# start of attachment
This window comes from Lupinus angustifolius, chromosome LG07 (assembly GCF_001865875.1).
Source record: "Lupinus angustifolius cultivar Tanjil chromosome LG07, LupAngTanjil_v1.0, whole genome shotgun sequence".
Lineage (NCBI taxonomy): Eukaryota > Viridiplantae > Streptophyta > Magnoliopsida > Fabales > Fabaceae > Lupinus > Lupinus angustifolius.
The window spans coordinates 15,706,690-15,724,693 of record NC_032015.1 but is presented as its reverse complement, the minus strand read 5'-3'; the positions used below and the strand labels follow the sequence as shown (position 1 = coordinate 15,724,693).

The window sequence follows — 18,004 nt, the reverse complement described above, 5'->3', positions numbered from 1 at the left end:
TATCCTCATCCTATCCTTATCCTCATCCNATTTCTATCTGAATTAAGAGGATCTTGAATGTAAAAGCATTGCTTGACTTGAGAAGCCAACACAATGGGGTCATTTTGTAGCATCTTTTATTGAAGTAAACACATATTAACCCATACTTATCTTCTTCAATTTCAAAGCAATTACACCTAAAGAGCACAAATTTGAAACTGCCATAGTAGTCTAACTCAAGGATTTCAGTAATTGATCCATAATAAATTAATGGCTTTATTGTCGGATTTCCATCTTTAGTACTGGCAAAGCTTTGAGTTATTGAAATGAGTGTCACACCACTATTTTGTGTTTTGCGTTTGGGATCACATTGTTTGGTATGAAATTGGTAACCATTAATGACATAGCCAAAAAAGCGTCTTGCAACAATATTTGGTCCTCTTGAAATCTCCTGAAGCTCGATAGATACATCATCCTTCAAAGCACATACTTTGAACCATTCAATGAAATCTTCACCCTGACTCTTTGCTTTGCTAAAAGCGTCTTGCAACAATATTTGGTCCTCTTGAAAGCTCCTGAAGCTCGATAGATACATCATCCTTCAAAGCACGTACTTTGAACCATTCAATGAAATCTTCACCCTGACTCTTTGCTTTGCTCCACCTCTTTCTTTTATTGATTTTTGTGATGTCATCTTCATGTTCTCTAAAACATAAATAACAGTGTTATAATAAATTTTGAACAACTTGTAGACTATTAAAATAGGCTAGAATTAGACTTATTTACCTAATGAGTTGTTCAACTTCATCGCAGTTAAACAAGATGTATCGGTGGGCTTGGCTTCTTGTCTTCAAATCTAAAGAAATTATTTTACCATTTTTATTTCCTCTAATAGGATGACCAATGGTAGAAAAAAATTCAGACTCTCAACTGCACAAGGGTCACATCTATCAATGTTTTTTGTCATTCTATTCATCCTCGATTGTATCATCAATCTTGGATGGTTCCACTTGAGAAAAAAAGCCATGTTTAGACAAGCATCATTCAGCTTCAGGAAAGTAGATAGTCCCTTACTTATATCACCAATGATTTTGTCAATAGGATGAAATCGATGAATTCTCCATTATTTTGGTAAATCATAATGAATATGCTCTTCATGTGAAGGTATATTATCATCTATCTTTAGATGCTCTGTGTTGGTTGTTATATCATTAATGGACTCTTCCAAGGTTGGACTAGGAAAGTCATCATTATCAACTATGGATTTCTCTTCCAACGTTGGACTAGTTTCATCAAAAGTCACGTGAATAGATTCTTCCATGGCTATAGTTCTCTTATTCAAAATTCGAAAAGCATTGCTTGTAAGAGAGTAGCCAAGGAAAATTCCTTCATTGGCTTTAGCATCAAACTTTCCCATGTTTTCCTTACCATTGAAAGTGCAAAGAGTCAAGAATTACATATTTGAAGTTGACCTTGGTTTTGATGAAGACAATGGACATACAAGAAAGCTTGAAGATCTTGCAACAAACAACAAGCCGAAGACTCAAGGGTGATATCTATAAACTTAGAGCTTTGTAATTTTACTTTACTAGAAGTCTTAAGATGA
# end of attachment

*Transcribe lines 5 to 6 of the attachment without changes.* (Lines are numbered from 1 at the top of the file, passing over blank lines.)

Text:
The window sequence follows — 18,004 nt, the reverse complement described above, 5'->3', positions numbered from 1 at the left end:
TATCCTCATCCTATCCTTATCCTCATCCNATTTCTATCTGAATTAAGAGGATCTTGAATGTAAAAGCATTGCTTGACTTGAGAAGCCAACACAATGGGGTCATTTTGTAGCATCTTTTATTGAAGTAAACACATATTAACCCATACTTATCTTCTTCAATTTCAAAGCAATTACACCTAAAGAGCACAAATTTGAAACTGCCATAGTAGTCTAACTCAAGGATTTCAGTAATTGATCCATAATAAATTAATGGCTTTATTGTCGGATTTCCATCTTTAGTACTGGCAAAGCTTTGAGTTATTGAAATGAGTGTCACACCACTATTTTGTGTTTTGCGTTTGGGATCACATTGTTTGGTATGAAATTGGTAACCATTAATGACATAGCCAAAAAAGCGTCTTGCAACAATATTTGGTCCTCTTGAAATCTCCTGAAGCTCGATAGATACATCATCCTTCAAAGCACATACTTTGAACCATTCAATGAAATCTTCACCCTGACTCTTTGCTTTGCTAAAAGCGTCTTGCAACAATATTTGGTCCTCTTGAAAGCTCCTGAAGCTCGATAGATACATCATCCTTCAAAGCACGTACTTTGAACCATTCAATGAAATCTTCACCCTGACTCTTTGCTTTGCTCCACCTCTTTCTTTTATTGATTTTTGTGATGTCATCTTCATGTTCTCTAAAACATAAATAACAGTGTTATAATAAATTTTGAACAACTTGTAGACTATTAAAATAGGCTAGAATTAGACTTATTTACCTAATGAGTTGTTCAACTTCATCGCAGTTAAACAAGATGTATCGGTGGGCTTGGCTTCTTGTCTTCAAATCTAAAGAAATTATTTTACCATTTTTATTTCCTCTAATAGGATGACCAATGGTAGAAAAAAATTCAGACTCTCAACTGCACAAGGGTCACATCTATCAATGTTTTTTGTCATTCTATTCATCCTCGATTGTATCATCAATCTTGGATGGTTCCACTTGAGAAAAAAAGCCATGTTTAGACAAGCATCATTCAGCTTCAGGAAAGTAGATAGTCCCTTACTTATATCACCAATGATTTTGTCAATAGGATGAAATCGATGAATTCTCCATTATTTTGGTAAATCATAATGAATATGCTCTTCATGTGAAGGTATATTATCATCTATCTTTAGATGCTCTGTGTTGGTTGTTATATCATTAATGGACTCTTCCAAGGTTGGACTAGGAAAGTCATCATTATCAACTATGGATTTCTCTTCCAACGTTGGACTAGTTTCATCAAAAGTCACGTGAATAGATTCTTCCATGGCTATAGTTCTCTTATTCAAAATTCGAAAAGCATTGCTTGTAAGAGAGTAGCCAAGGAAAATTCCTTCATTGGCTTTAGCATCAAACTTTCCCATGTTTTCCTTACCATTGAAAGTGCAAAGAGTCAAGAATTACATATTTGAAGTTGACCTTGGTTTTGATGAAGACAATGGACATACAAGAAAGCTTGAAGATCTTGCAACAAACAACAAGCCGAAGACTCAAGGGTGATATCTATAAACTTAGAGCTTTGTAATTTTACTTTACTAGAAGTCTTAAGATGA